Treacherous (or is it treasonous?) villains

Traitors are usually portrayed as the worst of the bad, as someone who deserves the cruelest kind of punishment. Yet there is a certain poetic aspect to them. Yes, most are villains, immoral backstabbers who would do everything to earn a buck. These are people to whom human attachments and relationships mean nothing. In truth, such people should never receive any real responsibility as they should be recognized as unreliable before that happens.

Then there are those who are serious, upright, strong people. These are persons who have questioned and altered a profound component of their belief or upbringing. It takes strength and courage to do such a thing, as well as a keen mind. From a writer’s perspective, such characters can give you incredible drama and plot twists if their decision and actions affect the story.

I’m not saying betraying and backstabbing is a good idea. Hell, I’ve had personal experience at being stabbed in the back by someone that meant the world to me and I know it’s not pleasant. I’m saying that what could be perceived as treason by some can also be interpreted as a great journey for a character.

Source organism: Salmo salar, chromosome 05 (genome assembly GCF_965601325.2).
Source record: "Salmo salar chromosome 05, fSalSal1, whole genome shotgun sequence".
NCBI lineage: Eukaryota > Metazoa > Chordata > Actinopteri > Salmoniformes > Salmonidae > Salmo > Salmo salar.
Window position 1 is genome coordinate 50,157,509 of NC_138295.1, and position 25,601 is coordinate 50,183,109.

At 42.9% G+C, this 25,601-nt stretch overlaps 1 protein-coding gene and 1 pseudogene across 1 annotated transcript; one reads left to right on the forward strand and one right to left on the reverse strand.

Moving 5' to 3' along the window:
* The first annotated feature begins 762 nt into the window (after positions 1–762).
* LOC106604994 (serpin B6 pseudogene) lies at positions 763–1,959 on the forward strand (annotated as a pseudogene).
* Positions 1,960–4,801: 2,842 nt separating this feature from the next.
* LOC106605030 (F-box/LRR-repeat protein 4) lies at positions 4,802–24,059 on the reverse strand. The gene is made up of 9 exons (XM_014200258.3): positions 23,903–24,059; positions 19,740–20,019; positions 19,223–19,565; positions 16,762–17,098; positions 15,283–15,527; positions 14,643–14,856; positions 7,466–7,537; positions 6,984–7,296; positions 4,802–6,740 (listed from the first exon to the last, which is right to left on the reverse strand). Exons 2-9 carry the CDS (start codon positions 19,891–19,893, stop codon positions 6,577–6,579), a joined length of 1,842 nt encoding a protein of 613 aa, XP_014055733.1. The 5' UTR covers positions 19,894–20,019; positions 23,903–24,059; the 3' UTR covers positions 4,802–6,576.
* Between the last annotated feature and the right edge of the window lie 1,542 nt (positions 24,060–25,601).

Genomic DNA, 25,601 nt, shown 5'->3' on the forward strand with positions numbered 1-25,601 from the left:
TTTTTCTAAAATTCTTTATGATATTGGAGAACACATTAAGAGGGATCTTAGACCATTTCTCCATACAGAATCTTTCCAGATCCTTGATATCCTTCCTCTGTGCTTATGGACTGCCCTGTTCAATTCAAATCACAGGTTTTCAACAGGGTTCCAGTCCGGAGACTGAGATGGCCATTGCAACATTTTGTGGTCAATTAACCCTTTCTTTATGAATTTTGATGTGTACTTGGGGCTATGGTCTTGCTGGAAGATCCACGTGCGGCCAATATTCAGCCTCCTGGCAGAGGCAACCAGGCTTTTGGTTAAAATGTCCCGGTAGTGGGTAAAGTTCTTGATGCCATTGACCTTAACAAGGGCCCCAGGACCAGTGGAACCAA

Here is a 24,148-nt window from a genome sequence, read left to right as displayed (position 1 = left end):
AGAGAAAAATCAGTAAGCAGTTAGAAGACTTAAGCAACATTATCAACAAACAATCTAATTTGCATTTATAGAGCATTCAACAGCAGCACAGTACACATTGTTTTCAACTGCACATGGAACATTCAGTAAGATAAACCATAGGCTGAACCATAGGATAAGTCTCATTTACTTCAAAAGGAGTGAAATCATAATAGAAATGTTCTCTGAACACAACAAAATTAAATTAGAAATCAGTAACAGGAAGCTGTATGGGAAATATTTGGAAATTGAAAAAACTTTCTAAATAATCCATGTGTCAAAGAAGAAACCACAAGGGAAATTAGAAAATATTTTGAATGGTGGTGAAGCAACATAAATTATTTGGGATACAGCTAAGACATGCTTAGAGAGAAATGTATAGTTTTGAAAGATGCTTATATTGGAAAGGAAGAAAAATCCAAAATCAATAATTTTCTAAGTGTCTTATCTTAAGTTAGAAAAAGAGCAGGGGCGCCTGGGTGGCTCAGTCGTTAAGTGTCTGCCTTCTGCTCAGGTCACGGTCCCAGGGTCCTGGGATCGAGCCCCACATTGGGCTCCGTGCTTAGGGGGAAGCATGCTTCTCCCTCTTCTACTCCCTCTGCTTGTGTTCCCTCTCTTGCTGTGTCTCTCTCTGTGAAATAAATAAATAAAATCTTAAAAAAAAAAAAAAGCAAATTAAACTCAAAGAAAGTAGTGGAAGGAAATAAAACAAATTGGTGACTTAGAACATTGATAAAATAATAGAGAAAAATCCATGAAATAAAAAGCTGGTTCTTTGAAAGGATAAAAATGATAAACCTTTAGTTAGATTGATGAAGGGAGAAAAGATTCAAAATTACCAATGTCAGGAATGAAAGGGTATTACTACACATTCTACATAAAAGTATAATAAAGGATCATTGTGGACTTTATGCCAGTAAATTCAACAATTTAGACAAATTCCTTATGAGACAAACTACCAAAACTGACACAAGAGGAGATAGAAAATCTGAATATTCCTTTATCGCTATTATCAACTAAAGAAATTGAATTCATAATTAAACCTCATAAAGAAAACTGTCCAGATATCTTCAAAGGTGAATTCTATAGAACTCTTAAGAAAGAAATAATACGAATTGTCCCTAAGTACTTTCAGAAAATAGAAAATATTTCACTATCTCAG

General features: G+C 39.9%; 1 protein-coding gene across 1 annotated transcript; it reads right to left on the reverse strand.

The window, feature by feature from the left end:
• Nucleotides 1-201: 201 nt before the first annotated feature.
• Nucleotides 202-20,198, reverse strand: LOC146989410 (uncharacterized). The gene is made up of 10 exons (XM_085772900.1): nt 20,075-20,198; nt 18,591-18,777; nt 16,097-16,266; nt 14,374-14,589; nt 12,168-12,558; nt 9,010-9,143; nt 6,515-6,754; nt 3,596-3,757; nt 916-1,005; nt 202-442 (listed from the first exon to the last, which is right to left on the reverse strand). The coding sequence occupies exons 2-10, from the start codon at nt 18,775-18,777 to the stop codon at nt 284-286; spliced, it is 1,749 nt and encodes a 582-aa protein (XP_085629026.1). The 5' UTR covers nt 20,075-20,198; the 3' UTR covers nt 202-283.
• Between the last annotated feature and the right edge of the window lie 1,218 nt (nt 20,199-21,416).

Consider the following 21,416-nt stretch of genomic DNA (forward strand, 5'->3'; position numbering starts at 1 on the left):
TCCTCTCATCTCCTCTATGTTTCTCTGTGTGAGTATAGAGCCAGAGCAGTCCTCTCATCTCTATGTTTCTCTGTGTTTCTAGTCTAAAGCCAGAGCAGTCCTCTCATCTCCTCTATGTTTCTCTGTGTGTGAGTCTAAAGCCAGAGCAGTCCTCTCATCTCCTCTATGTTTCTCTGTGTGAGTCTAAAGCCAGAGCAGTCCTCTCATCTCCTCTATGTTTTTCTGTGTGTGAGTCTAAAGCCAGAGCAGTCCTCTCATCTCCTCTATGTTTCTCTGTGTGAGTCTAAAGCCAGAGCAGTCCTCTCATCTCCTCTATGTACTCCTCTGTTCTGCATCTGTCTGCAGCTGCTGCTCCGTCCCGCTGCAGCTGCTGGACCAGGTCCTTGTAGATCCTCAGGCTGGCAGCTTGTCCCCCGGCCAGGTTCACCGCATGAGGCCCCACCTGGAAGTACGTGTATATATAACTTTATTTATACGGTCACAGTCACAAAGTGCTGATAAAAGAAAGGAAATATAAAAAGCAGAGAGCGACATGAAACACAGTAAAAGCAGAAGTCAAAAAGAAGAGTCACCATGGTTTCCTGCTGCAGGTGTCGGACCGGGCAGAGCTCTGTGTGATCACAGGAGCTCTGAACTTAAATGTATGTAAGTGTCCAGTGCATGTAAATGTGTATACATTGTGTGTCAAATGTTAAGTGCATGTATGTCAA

2 thoughts on “Treacherous (or is it treasonous?) villains

  1. I agree a good, well-thought out traitor makes an awesome character. The closer they are to the protagonist, the stronger their motive has to be.

    I always had a problem with Micheal’s betrayal on Lost (yes I love that show). I understand being willing to do anything to save your child, but I never understood why he didn’t tell Jack and the rest of them the truth. He had no reason to trust the Others and every reason to trust his friends.

    I think it is hard to explain the betrayal especailly if you want the traitor to remain sympathetic.

    Great post. 🙂


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